|Capacity||Up to 5g||Up to 14g||Up to 28g||Up to 128g|
|Warranty||Lifetime Warranty||Lifetime Warranty||Lifetime Warranty||Lifetime Warranty|
Recommended DIY Rosin Press Builds
DIY Rosin Press Builds Under $500
|Option A||Option B||Option C||Option D*|
Technically speaking, the total cost for the press and plates for Option D is $528.99 but thanks to a coupon found on Harbor Freight's website for the 12-ton press, it knocks an extra $20 off the regular price of the press. So be sure to check out the coupon section of Harbor Freight's website before purchasing any press from Harbor Freight's website to avail of those extra savings!
As you see, putting together a rosin press can be had for very little money. For less than $350, you can start producing your own concentrates at the comfort of your own home and watch that oil drip!
Recommended DIY Rosin Press Build
If you have some money to spare, we recommend the following build out for a very good rosin press under $1,000 that's sure to last you a long time...or until you grow beyond it.
Going price: $409.10 - $450
Other Equipment and Accessories
Now that you've built your rosin press, you can start pressing your material and start making luscious rosin, right?! Err... not quite, but we're almost there. There's just a few housekeeping things we'd like to go over before you go out and build your press so continue reading on...
Depending on your starting material, a rosin bag is recommended in order to keep plant material away from your rosin oil.
When pressing kief, dry sift, hash, and bubble hash, we recommend using a 36 micron bag.
When pressing flower, trim, and shake, we recommend using a 90 micron or 115 micron bag.
You will get the highest yield from a 115 micron rosin bag compared with a 90 micron rosin bag, but the 90 micron bags will give you more filtration and slightly higher quality product.
While pre-press molds don't necessarily help in maximizing yields (yields predominantly depend on strain/cure/humidity), pre-press molds pack & compress your material evenly so there are no gaps for rosin to sit & collect in between the gaps.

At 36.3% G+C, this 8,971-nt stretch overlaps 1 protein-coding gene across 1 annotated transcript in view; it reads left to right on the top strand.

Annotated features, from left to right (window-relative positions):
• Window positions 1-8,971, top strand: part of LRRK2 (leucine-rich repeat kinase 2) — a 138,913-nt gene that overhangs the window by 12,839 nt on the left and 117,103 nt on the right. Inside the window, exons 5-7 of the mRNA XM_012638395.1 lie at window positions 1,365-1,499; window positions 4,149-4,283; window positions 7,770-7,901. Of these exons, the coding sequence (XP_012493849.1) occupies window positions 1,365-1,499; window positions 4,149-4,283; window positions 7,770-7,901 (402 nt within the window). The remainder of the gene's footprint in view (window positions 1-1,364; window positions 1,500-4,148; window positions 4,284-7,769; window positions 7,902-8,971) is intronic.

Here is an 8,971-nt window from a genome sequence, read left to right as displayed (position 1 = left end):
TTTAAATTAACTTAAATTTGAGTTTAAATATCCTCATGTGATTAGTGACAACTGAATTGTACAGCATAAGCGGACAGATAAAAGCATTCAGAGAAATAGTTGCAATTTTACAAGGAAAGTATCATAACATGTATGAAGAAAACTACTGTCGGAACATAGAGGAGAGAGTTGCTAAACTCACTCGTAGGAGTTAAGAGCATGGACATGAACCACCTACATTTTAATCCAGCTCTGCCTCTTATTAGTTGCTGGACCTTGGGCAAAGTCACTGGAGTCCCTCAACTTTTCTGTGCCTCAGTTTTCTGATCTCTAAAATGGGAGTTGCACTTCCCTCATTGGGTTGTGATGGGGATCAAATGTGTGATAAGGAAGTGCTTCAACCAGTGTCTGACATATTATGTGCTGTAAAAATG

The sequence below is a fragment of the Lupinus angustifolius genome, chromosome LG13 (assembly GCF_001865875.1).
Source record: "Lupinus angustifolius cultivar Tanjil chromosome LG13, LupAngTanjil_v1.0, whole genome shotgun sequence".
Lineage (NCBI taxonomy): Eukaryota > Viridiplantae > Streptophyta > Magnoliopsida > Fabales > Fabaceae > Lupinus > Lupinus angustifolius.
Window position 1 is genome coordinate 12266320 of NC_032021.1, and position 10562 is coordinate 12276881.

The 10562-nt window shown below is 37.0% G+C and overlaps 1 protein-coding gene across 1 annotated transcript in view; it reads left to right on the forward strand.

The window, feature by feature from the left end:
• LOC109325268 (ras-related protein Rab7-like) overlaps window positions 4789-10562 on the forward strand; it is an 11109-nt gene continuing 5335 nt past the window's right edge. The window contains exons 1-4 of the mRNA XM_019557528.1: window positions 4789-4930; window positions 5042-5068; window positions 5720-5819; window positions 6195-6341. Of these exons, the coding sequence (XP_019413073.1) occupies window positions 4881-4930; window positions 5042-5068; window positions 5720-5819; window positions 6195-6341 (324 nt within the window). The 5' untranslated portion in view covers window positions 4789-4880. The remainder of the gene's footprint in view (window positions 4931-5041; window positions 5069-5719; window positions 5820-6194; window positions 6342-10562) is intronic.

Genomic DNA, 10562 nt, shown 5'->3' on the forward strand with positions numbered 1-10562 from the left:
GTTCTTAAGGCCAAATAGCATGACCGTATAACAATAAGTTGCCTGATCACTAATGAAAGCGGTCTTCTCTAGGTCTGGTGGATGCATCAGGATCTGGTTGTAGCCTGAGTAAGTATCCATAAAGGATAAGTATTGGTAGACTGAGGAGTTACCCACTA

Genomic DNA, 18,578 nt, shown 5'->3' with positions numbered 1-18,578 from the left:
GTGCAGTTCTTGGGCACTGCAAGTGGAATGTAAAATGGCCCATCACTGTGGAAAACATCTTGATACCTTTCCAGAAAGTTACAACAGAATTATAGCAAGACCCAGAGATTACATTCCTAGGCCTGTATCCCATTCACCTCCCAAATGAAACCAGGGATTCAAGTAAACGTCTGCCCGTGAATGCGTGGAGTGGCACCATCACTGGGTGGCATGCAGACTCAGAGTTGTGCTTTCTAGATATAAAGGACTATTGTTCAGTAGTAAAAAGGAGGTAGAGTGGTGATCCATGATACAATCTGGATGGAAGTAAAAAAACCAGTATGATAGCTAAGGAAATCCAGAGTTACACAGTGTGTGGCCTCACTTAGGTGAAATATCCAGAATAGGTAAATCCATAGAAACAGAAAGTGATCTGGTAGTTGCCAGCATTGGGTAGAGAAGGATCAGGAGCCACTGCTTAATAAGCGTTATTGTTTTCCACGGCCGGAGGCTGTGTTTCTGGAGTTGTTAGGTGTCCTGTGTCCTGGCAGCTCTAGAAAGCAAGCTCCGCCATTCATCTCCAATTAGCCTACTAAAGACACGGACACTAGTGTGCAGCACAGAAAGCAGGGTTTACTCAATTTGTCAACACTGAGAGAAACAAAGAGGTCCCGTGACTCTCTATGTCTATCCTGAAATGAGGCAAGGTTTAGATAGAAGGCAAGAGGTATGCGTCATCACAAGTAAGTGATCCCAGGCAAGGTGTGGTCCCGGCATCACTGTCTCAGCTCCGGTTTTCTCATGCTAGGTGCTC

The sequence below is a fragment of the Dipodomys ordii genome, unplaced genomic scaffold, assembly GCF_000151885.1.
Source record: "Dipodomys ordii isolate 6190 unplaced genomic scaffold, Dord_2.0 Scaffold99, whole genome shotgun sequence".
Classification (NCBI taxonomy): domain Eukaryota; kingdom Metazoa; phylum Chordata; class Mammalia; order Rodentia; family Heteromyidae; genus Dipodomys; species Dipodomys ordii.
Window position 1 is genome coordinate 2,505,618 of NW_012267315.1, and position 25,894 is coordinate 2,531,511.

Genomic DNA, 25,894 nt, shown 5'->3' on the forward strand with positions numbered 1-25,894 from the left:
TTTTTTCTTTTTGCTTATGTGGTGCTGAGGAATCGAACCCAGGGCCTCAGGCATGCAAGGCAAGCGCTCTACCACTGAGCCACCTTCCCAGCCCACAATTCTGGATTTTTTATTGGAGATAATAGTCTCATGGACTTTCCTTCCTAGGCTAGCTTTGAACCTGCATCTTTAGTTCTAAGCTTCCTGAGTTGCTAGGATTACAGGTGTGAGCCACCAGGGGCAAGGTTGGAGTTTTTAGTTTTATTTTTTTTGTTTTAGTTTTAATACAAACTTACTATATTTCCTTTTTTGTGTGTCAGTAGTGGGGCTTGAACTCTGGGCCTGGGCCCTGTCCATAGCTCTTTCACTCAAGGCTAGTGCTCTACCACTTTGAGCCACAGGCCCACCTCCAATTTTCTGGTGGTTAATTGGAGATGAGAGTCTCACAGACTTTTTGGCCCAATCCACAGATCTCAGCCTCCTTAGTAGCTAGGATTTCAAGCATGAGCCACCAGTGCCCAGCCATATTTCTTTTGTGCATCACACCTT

If you're interested in picking a pre-press mold up, check out our selection of pre-press molds here.
It goes without saying that in order to press and collect rosin, you need parchment paper. Is there a particular brand better than others? In our experience the most accessible parchment paper while being fairly reliable and cheap is the Reynolds branded one that you can find on Amazon.
If you're feeling fancy and want the kind of parchment paper that makes it a bit easier and faster to collect the rosin, then we recommend going with this heavy-duty parchment paper from Pure Pressure.
Your best friend in collecting all the rosin you've just extracted & collected in your parchment paper. They're inexpensive. gets the job done, and can easily accessible through Amazon. Here are a few from the top results:
Hack: Use a cold surface: a piece of marble, ceramic tile, metal, stainless steel scraps or a similar material where you sandwich your newly pressed rosin with the parchment paper between these two surfaces to help keep the moisture away from your rosin as you put it in the freezer to cool down in order to make it easier to collect it using your tools.
Building One Seems Complicated. Are There Other Options?
Certainly! There are a lot of great pre-built rosin presses in the market today from name brand manufacturers within the same price range as DIY ones that you could consider if you don't have the technical know-how to build one, don't have the time, or maybe you just want something that's ready to be used plug-n-play.
Here are some options for you to choose from:
Best Rosin Presses Under $500
|Plate Size||2.5" x 2.5"||3.2" x 2.8"|
|Load Capacity||2 Tons (4,000 lbs)||1,500 lbs|
|Squish Capacity||3.5 grams||3.5 grams|
|Operation||Manual, Hydraulic Arm||100% Electric|
|Warranty||Lifetime||1 year electronic parts,
5 years on structural parts
Best Bang-For-The-Buck Home Rosin Press
For less than the cost of building your own Dake rosin press ($809.09 vs $796), you can get a similarly-specced rosin press from a brand name manufacturer that comes with a lifetime warranty. The lifetime warranty alone is worth the price of this press and the peace of mind that comes along with it if ever something breaks down.
To check out our picks for the best name brand home and commercial rosin presses, read our article here.
There are several ways to go about building a rosin press just as there are several ways to skin a cat. The examples we've laid out are only but a few examples. However, they are the more popular and cost-effective options based on our research and experience.
Have any questions? Feel free to contact us, and a member of our team would be happy to help you with your build.
Finally, for a complete A-Z guide on rosin, finding the optimum temperature and maximizing for the best yields, check out our Ultimate Rosin Press Guide here.